What he said
What he said
I am in my eighth decade. I have an undergraduate degree from the University of Maine and a graduate degree from the University of Alaska. I have taught elementary school, middle school and high school. I have been principal of four schools. Until two years ago when I watched the Watchmen television series, I had never heard of the Tulsa Massacre. At that time, I wasn’t sure whether it was historic or fiction…
It has always annoyed me that history is heavily edited by the nation or state where it occurred, in order to only show a positive image, while white washing any uncomfortable realities.
The United States is not ‘The shining city on the hill’ as President Regan proclaimed. All nations are self-serving with both laudable and despicable histories; but the positive aspects are the only ones that get recorded in our history books.
Along with attempted genocide of the Native population; the institution of slavery; being the most warlike nation on earth (in two-hundred-forty-five years the U.S. has only experienced sixteen years of peace); the confinement of Japanese American citizens in detention camps during the Second World War; the bombing of two Japanese cities with nuclear weapons killing almost a half-million civilians; racial violence in the integration of the South, the confinement of children and the confinement of parents seeking asylum into separate detention camps… is the history not taught in our schools.
The good, the bad, and the ugly are all a part of our history; and unless we truly teach history in its entirety, we are doomed to repeat the atrocities.
The governor of Oklahoma has signed a bill forbidding the history of the Tulsa massacre being taught in Oklahoma schools. He reasons it would make white students feel uncomfortable.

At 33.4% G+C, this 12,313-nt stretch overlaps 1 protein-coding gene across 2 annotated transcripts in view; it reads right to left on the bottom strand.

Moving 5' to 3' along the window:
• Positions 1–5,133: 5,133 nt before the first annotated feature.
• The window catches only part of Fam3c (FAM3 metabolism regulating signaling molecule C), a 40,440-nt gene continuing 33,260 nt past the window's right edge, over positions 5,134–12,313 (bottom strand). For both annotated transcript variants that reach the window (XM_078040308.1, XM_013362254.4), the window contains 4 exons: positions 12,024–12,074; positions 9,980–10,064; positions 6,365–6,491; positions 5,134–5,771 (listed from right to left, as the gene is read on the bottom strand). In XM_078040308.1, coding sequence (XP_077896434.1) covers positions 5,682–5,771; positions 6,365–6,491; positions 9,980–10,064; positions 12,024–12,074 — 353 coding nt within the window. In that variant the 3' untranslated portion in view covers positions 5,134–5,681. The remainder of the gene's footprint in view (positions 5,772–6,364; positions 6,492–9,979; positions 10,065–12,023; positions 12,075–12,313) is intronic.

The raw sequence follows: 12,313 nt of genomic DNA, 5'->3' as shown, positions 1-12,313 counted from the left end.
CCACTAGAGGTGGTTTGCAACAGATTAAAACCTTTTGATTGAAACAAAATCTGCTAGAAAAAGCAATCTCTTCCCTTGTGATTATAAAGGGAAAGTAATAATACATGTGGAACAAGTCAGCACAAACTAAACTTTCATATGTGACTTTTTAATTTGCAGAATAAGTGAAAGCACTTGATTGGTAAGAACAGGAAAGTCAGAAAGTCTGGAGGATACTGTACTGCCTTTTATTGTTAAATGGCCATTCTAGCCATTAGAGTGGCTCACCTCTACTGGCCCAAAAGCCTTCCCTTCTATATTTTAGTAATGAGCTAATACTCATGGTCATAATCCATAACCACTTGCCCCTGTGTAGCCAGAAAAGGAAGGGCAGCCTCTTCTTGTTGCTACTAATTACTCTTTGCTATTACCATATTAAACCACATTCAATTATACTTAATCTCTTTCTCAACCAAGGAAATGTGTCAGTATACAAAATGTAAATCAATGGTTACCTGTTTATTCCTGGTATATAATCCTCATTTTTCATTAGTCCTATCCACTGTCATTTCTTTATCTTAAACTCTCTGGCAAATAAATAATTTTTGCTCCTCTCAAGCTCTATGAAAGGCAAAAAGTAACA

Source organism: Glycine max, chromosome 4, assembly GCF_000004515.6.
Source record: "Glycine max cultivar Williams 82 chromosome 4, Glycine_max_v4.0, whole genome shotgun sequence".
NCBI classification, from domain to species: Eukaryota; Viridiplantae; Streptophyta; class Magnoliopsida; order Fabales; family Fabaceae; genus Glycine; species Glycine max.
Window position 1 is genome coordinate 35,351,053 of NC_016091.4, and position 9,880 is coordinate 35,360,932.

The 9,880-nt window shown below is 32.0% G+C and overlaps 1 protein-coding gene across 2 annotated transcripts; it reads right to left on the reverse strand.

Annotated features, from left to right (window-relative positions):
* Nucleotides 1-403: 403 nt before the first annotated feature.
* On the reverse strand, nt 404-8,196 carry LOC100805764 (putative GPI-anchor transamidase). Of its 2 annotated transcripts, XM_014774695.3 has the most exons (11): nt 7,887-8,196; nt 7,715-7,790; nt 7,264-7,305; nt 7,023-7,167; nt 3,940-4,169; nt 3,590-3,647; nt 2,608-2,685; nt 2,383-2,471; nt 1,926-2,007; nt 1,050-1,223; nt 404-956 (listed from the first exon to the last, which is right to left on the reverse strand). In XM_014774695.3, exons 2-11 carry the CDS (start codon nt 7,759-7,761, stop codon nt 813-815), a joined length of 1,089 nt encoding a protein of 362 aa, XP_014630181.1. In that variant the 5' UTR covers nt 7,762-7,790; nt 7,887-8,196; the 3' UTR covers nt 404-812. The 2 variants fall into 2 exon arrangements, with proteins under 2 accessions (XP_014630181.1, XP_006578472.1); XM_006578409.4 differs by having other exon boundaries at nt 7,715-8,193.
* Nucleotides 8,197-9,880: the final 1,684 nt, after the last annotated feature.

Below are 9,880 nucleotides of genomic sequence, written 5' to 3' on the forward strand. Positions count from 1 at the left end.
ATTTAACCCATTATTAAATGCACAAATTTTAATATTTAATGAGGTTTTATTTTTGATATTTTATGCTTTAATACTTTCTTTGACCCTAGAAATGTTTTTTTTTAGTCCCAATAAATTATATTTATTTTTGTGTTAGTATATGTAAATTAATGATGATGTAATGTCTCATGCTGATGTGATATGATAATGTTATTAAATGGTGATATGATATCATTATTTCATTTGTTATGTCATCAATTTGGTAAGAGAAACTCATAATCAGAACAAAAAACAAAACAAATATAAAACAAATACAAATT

If schools won’t teach our history, parents should. Only by citizens understanding our history, can we continually move toward a more perfect Union.
I do not believe the sins of the parents fall to the children and the next generations. People are products of their time and their culture, and conform to those expectations.
I do not accept reverse racial profiling. I do not apologize for being white. I do not apologize that my great uncle was a member of the KKK. I do not laud that my great-great grandfather died in the battle of Shiloh fighting for the North. I am neither of those people. I have no racial animosity, though I know there are those who do - and that needs to change. I support Black Lives Matter; but I do not support civil anarchy and destruction of property by any side.
I see and understand the injustice suffered by the black population and support their cause. I feel that teaching accurate history can bring about more change than passing laws in a divided Congress and divided nation.
On the anniversary of Gorge Floyd’s death people are asking questions about the competence of police departments in their hiring and supervision of officers.
I spent two years in military police and I was a voluntary diver for the Clay County Sheriff Department in Florida.
It is my perception that the best and the brightest are not necessarily attracted to a career in policing. Policing, to a large extent, attracts people who are enamored with the authority of the badge and a gun – and in some cases, people insecure in their own identity.
Notice the lead-lined sap gloves the officer is wearing while confronting the public, his right hand grasping his firearm.
There is an intrinsic problem with authority that has never been addressed with police policy and training: